Practice Makes Performers
Summary – Whatever you can imagine or aspire to do, you can do that in music (or anything almost) through focused practice over time. I aspired to play music. I’ve never really felt that I had any great or natural talent to do so. Everything that I’ve accomplished in music and on my instrument has just been through hard work, smart work, time and persistence. In short, practice.
While I may never be a ballet dancer or professional football player because of my physical build (not that I’m inspired to become one). Through practice and study, I could learn the techniques, I could get better, I would grow.
It’s truly amazing what human beings can accomplish given enough time.
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If it were easy, everyone would play an instrument.
Unfortunately, we know that it’s kind of a rare skill amongst the population at large.
Personally, I think everyone should learn to play something. And they can! The key is to understand that simple doesn’t always mean easy. That anything worth doing requires effort, energy and attention. To know that you might not always feel like practicing. You might feel bored or frustrated sometimes. But you know you are going to do it anyway.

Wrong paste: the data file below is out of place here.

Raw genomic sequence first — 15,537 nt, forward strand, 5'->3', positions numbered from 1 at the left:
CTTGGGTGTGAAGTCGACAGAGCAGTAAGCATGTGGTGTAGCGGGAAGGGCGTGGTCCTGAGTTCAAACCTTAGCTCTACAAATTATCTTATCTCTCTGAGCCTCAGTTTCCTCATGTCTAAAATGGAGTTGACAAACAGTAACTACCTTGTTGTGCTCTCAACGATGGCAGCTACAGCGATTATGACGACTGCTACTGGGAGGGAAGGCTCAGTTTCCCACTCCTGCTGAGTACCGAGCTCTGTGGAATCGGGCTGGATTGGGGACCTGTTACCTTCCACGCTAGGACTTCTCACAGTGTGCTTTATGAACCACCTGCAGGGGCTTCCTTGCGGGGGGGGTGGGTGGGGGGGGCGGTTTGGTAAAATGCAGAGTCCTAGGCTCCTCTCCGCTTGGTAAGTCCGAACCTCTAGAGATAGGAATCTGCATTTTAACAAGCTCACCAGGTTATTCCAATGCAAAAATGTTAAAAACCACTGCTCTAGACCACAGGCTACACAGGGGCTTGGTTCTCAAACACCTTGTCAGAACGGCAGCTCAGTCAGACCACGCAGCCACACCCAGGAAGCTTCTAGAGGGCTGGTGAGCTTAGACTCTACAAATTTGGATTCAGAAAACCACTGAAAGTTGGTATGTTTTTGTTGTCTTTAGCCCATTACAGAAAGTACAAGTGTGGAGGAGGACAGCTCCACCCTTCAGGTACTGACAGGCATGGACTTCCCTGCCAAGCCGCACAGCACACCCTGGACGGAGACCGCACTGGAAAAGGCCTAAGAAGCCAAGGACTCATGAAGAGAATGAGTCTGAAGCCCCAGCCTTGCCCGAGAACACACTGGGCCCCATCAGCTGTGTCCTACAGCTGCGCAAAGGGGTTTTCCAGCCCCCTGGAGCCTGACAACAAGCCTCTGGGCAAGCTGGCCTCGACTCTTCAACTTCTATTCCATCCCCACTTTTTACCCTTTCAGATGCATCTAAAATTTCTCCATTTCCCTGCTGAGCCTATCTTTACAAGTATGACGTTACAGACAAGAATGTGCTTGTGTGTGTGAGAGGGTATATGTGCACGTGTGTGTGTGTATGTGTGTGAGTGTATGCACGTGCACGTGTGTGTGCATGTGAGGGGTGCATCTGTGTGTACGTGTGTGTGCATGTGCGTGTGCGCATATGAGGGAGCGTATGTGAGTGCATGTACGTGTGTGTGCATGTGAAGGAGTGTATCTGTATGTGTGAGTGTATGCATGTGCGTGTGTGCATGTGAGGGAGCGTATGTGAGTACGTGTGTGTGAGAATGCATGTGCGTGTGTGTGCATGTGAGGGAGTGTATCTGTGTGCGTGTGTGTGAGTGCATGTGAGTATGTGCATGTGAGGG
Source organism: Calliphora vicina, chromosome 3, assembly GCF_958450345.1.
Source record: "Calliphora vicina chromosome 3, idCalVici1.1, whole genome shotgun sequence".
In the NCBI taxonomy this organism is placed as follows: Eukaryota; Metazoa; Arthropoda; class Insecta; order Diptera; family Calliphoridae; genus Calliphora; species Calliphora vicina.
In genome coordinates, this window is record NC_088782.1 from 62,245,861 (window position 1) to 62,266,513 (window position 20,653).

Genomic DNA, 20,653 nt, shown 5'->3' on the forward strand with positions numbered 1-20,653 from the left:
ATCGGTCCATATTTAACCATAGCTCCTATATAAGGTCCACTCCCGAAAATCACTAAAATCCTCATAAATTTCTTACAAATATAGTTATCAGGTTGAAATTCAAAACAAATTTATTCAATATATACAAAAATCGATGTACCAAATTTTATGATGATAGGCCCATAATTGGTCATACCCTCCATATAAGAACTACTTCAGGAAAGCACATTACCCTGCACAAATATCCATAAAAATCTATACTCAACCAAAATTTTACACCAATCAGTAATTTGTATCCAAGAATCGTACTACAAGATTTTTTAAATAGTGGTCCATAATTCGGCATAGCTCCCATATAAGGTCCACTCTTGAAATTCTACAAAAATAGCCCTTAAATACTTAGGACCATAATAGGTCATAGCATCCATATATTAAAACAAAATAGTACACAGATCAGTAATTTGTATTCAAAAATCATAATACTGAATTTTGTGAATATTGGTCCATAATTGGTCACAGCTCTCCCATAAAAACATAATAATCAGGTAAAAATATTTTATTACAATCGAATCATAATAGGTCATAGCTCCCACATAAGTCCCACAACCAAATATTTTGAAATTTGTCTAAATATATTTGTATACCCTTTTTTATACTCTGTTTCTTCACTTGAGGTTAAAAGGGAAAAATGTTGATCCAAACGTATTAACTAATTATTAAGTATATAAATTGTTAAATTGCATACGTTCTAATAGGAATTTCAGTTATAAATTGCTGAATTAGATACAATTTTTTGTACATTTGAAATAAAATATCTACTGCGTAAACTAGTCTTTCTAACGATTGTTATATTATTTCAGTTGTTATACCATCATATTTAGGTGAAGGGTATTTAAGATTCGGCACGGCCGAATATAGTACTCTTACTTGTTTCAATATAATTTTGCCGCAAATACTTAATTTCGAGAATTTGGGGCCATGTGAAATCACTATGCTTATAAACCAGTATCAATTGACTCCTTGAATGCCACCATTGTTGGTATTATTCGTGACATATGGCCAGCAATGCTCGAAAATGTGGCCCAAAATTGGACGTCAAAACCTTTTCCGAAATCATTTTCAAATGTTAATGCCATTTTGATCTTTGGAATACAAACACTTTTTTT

There are certain things we all do. We like to eat. We like to sleep.
Hey, we are human and we do those things everyday because we need to. Well, now we are talking about musicians. Guess what they do everyday?
Musicians play music and practice it. That’s just who we are and part of what we do.
The days we sleep and the days we eat.
For beginners, it is often tough to accept that it takes a lot of time and effort to become the accomplished musician they dream of, but with the following tips, you’ll find it easy to stay dedicated in your music lessons.
Choose your instrument wisely.
When you’re first considering music lessons, follow your natural inclination toward a specific instrument. Also, it is worth taking a wander around your local music shop. Not only does this give you the chance to hold the instrument, but you can get demonstrations of every variety until you find something that’s right for you. If you don’t find yourself immediately attached to anything, you can always rent instruments – or try one that everyone has access to… with some singing lessons!